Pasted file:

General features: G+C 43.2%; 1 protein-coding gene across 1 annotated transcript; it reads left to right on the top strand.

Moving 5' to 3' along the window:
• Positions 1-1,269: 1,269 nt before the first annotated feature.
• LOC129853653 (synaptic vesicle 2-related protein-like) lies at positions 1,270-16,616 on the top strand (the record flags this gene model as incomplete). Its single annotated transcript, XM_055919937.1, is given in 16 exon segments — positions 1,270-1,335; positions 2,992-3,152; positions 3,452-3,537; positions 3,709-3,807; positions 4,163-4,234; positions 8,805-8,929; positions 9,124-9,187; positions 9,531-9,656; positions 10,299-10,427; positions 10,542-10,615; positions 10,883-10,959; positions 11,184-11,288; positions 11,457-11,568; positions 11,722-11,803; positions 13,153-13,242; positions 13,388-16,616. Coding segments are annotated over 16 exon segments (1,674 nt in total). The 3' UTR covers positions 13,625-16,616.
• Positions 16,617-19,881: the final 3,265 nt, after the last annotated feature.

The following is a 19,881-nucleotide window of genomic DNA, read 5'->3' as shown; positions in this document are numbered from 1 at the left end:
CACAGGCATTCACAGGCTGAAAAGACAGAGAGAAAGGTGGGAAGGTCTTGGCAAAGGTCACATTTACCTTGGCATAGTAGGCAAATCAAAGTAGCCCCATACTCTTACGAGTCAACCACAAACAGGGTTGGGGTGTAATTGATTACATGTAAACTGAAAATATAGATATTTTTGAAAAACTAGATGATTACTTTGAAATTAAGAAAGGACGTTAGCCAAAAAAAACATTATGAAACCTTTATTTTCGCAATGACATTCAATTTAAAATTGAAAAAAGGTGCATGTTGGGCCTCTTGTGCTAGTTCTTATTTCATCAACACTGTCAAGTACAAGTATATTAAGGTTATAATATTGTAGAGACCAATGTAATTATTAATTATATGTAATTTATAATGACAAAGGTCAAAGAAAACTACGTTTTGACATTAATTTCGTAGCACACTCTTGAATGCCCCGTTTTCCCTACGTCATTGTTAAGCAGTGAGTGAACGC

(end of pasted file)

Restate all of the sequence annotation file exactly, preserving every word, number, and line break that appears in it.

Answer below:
General features: G+C 43.2%; 1 protein-coding gene across 1 annotated transcript; it reads left to right on the top strand.

Moving 5' to 3' along the window:
• Positions 1-1,269: 1,269 nt before the first annotated feature.
• LOC129853653 (synaptic vesicle 2-related protein-like) lies at positions 1,270-16,616 on the top strand (the record flags this gene model as incomplete). Its single annotated transcript, XM_055919937.1, is given in 16 exon segments — positions 1,270-1,335; positions 2,992-3,152; positions 3,452-3,537; positions 3,709-3,807; positions 4,163-4,234; positions 8,805-8,929; positions 9,124-9,187; positions 9,531-9,656; positions 10,299-10,427; positions 10,542-10,615; positions 10,883-10,959; positions 11,184-11,288; positions 11,457-11,568; positions 11,722-11,803; positions 13,153-13,242; positions 13,388-16,616. Coding segments are annotated over 16 exon segments (1,674 nt in total). The 3' UTR covers positions 13,625-16,616.
• Positions 16,617-19,881: the final 3,265 nt, after the last annotated feature.

The following is a 19,881-nucleotide window of genomic DNA, read 5'->3' as shown; positions in this document are numbered from 1 at the left end:
CACAGGCATTCACAGGCTGAAAAGACAGAGAGAAAGGTGGGAAGGTCTTGGCAAAGGTCACATTTACCTTGGCATAGTAGGCAAATCAAAGTAGCCCCATACTCTTACGAGTCAACCACAAACAGGGTTGGGGTGTAATTGATTACATGTAAACTGAAAATATAGATATTTTTGAAAAACTAGATGATTACTTTGAAATTAAGAAAGGACGTTAGCCAAAAAAAACATTATGAAACCTTTATTTTCGCAATGACATTCAATTTAAAATTGAAAAAAGGTGCATGTTGGGCCTCTTGTGCTAGTTCTTATTTCATCAACACTGTCAAGTACAAGTATATTAAGGTTATAATATTGTAGAGACCAATGTAATTATTAATTATATGTAATTTATAATGACAAAGGTCAAAGAAAACTACGTTTTGACATTAATTTCGTAGCACACTCTTGAATGCCCCGTTTTCCCTACGTCATTGTTAAGCAGTGAGTGAACGC